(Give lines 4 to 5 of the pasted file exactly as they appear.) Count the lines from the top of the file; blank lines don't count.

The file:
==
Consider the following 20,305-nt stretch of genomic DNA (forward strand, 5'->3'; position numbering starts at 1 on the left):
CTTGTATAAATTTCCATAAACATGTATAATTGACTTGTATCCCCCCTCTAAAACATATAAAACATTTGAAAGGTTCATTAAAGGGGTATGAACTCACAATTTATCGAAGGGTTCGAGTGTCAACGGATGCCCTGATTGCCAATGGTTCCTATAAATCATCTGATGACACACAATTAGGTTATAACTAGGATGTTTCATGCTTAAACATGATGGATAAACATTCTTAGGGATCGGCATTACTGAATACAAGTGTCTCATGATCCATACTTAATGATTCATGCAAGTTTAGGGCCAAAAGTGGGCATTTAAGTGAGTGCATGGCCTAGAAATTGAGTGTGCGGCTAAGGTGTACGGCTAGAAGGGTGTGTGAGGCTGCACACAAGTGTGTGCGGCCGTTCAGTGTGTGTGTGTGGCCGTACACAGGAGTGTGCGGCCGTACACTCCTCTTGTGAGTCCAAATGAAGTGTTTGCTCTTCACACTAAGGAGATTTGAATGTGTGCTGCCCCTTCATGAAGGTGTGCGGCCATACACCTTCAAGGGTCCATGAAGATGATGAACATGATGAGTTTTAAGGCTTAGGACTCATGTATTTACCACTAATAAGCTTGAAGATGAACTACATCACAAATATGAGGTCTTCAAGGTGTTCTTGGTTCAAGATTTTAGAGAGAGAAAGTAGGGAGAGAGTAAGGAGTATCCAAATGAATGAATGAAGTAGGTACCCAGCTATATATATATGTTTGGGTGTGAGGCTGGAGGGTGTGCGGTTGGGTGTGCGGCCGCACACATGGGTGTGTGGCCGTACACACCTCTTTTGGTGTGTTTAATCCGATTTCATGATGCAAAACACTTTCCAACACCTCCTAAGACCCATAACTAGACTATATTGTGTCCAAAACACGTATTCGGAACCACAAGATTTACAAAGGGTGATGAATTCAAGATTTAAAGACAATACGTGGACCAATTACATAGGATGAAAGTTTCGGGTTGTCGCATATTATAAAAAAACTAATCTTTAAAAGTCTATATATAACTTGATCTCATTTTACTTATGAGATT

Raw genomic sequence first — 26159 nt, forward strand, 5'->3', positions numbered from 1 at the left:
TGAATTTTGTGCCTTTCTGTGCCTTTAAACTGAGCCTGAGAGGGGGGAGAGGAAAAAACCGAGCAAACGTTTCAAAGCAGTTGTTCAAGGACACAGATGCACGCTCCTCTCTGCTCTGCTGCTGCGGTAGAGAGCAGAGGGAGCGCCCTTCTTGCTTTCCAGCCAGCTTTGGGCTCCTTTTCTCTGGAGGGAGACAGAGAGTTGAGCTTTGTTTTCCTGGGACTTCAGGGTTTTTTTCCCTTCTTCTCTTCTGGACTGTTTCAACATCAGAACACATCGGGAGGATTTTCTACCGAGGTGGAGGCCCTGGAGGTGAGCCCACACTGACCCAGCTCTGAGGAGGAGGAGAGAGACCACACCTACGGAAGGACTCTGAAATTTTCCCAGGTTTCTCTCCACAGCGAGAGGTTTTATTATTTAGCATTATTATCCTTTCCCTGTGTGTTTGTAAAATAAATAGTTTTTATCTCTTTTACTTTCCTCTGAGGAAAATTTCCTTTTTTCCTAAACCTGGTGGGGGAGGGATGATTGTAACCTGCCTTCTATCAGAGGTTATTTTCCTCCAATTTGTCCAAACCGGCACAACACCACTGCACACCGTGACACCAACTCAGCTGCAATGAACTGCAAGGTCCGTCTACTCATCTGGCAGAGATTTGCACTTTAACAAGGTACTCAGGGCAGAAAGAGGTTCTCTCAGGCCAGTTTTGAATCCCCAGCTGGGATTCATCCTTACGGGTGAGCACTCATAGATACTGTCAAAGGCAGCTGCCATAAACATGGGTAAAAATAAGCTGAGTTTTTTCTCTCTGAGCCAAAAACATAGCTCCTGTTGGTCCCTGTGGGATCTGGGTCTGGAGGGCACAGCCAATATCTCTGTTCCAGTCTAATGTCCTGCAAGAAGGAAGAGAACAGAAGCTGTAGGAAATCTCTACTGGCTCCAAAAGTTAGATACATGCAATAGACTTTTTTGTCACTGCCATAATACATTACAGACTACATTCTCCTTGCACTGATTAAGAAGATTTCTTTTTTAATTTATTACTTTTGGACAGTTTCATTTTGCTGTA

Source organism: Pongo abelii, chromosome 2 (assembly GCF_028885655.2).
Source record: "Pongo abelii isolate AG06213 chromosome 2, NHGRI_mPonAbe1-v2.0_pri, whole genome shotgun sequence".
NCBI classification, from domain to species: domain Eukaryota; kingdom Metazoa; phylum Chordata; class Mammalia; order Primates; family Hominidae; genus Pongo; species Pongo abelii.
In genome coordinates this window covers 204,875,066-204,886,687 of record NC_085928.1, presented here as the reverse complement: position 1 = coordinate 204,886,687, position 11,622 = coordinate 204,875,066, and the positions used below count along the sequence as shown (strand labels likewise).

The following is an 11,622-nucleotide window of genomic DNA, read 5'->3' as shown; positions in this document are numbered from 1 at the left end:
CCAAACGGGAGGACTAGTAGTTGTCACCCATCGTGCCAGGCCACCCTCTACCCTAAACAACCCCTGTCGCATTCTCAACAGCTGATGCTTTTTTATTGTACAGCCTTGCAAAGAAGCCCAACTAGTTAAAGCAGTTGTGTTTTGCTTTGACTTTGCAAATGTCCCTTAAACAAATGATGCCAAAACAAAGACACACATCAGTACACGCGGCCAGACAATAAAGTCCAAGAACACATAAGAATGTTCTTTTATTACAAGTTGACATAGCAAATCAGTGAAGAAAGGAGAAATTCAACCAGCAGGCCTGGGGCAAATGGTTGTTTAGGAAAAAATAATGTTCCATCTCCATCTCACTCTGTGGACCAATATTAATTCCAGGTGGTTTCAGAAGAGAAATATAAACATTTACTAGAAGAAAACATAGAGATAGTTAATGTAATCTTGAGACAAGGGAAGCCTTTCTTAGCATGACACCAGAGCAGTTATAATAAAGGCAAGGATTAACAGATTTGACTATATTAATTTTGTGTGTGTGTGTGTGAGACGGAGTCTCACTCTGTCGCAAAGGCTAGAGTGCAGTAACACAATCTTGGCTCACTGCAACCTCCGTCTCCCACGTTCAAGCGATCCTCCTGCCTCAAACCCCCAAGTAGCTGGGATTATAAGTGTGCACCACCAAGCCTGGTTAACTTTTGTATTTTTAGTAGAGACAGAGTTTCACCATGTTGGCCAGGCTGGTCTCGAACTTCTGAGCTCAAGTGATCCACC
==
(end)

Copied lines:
TGAATTTTGTGCCTTTCTGTGCCTTTAAACTGAGCCTGAGAGGGGGGAGAGGAAAAAACCGAGCAAACGTTTCAAAGCAGTTGTTCAAGGACACAGATGCACGCTCCTCTCTGCTCTGCTGCTGCGGTAGAGAGCAGAGGGAGCGCCCTTCTTGCTTTCCAGCCAGCTTTGGGCTCCTTTTCTCTGGAGGGAGACAGAGAGTTGAGCTTTGTTTTCCTGGGACTTCAGGGTTTTTTTCCCTTCTTCTCTTCTGGACTGTTTCAACATCAGAACACATCGGGAGGATTTTCTACCGAGGTGGAGGCCCTGGAGGTGAGCCCACACTGACCCAGCTCTGAGGAGGAGGAGAGAGACCACACCTACGGAAGGACTCTGAAATTTTCCCAGGTTTCTCTCCACAGCGAGAGGTTTTATTATTTAGCATTATTATCCTTTCCCTGTGTGTTTGTAAAATAAATAGTTTTTATCTCTTTTACTTTCCTCTGAGGAAAATTTCCTTTTTTCCTAAACCTGGTGGGGGAGGGATGATTGTAACCTGCCTTCTATCAGAGGTTATTTTCCTCCAATTTGTCCAAACCGGCACAACACCACTGCACACCGTGACACCAACTCAGCTGCAATGAACTGCAAGGTCCGTCTACTCATCTGGCAGAGATTTGCACTTTAACAAGGTACTCAGGGCAGAAAGAGGTTCTCTCAGGCCAGTTTTGAATCCCCAGCTGGGATTCATCCTTACGGGTGAGCACTCATAGATACTGTCAAAGGCAGCTGCCATAAACATGGGTAAAAATAAGCTGAGTTTTTTCTCTCTGAGCCAAAAACATAGCTCCTGTTGGTCCCTGTGGGATCTGGGTCTGGAGGGCACAGCCAATATCTCTGTTCCAGTCTAATGTCCTGCAAGAAGGAAGAGAACAGAAGCTGTAGGAAATCTCTACTGGCTCCAAAAGTTAGATACATGCAATAGACTTTTTTGTCACTGCCATAATACATTACAGACTACATTCTCCTTGCACTGATTAAGAAGATTTCTTTTTTAATTTATTACTTTTGGACAGTTTCATTTTGCTGTA

Source organism: Pongo abelii, chromosome 2 (assembly GCF_028885655.2).